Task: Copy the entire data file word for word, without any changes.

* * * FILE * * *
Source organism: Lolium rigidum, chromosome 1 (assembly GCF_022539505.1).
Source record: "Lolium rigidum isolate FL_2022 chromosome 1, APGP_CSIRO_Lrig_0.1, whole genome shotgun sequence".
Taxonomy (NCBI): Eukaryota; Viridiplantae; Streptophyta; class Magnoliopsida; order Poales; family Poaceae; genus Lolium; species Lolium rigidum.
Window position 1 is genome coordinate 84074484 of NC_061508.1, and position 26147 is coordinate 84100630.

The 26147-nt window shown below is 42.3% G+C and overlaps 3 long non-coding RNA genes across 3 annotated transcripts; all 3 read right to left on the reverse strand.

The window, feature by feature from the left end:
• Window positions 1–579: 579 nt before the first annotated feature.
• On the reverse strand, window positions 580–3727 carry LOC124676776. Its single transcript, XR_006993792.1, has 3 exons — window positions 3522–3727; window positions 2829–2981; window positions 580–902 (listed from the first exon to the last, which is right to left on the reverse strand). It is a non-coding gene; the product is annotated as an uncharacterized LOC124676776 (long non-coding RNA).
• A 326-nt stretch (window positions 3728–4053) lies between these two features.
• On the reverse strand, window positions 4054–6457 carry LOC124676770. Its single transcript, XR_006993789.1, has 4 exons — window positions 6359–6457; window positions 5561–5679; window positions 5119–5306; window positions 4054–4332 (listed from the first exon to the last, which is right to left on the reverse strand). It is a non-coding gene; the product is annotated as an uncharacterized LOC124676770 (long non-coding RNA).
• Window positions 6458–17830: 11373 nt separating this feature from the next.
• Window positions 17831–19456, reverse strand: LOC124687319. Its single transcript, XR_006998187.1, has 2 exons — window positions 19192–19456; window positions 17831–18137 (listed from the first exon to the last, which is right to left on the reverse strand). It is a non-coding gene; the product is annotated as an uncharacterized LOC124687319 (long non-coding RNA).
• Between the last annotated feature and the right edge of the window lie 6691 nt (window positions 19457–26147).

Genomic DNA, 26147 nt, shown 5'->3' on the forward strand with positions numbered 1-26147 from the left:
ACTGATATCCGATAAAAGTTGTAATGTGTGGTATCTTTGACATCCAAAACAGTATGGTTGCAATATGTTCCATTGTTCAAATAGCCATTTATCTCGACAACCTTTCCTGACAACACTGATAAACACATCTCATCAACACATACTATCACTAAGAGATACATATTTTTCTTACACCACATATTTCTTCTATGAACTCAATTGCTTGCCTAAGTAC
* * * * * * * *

Source organism: Lolium rigidum, chromosome 1 (assembly GCF_022539505.1).
Source record: "Lolium rigidum isolate FL_2022 chromosome 1, APGP_CSIRO_Lrig_0.1, whole genome shotgun sequence".
Taxonomy (NCBI): Eukaryota; Viridiplantae; Streptophyta; class Magnoliopsida; order Poales; family Poaceae; genus Lolium; species Lolium rigidum.
Window position 1 is genome coordinate 84074484 of NC_061508.1, and position 26147 is coordinate 84100630.

The 26147-nt window shown below is 42.3% G+C and overlaps 3 long non-coding RNA genes across 3 annotated transcripts; all 3 read right to left on the reverse strand.

The window, feature by feature from the left end:
• Window positions 1–579: 579 nt before the first annotated feature.
• On the reverse strand, window positions 580–3727 carry LOC124676776. Its single transcript, XR_006993792.1, has 3 exons — window positions 3522–3727; window positions 2829–2981; window positions 580–902 (listed from the first exon to the last, which is right to left on the reverse strand). It is a non-coding gene; the product is annotated as an uncharacterized LOC124676776 (long non-coding RNA).
• A 326-nt stretch (window positions 3728–4053) lies between these two features.
• On the reverse strand, window positions 4054–6457 carry LOC124676770. Its single transcript, XR_006993789.1, has 4 exons — window positions 6359–6457; window positions 5561–5679; window positions 5119–5306; window positions 4054–4332 (listed from the first exon to the last, which is right to left on the reverse strand). It is a non-coding gene; the product is annotated as an uncharacterized LOC124676770 (long non-coding RNA).
• Window positions 6458–17830: 11373 nt separating this feature from the next.
• Window positions 17831–19456, reverse strand: LOC124687319. Its single transcript, XR_006998187.1, has 2 exons — window positions 19192–19456; window positions 17831–18137 (listed from the first exon to the last, which is right to left on the reverse strand). It is a non-coding gene; the product is annotated as an uncharacterized LOC124687319 (long non-coding RNA).
• Between the last annotated feature and the right edge of the window lie 6691 nt (window positions 19457–26147).

Genomic DNA, 26147 nt, shown 5'->3' on the forward strand with positions numbered 1-26147 from the left:
ACTGATATCCGATAAAAGTTGTAATGTGTGGTATCTTTGACATCCAAAACAGTATGGTTGCAATATGTTCCATTGTTCAAATAGCCATTTATCTCGACAACCTTTCCTGACAACACTGATAAACACATCTCATCAACACATACTATCACTAAGAGATACATATTTTTCTTACACCACATATTTCTTCTATGAACTCAATTGCTTGCCTAAGTAC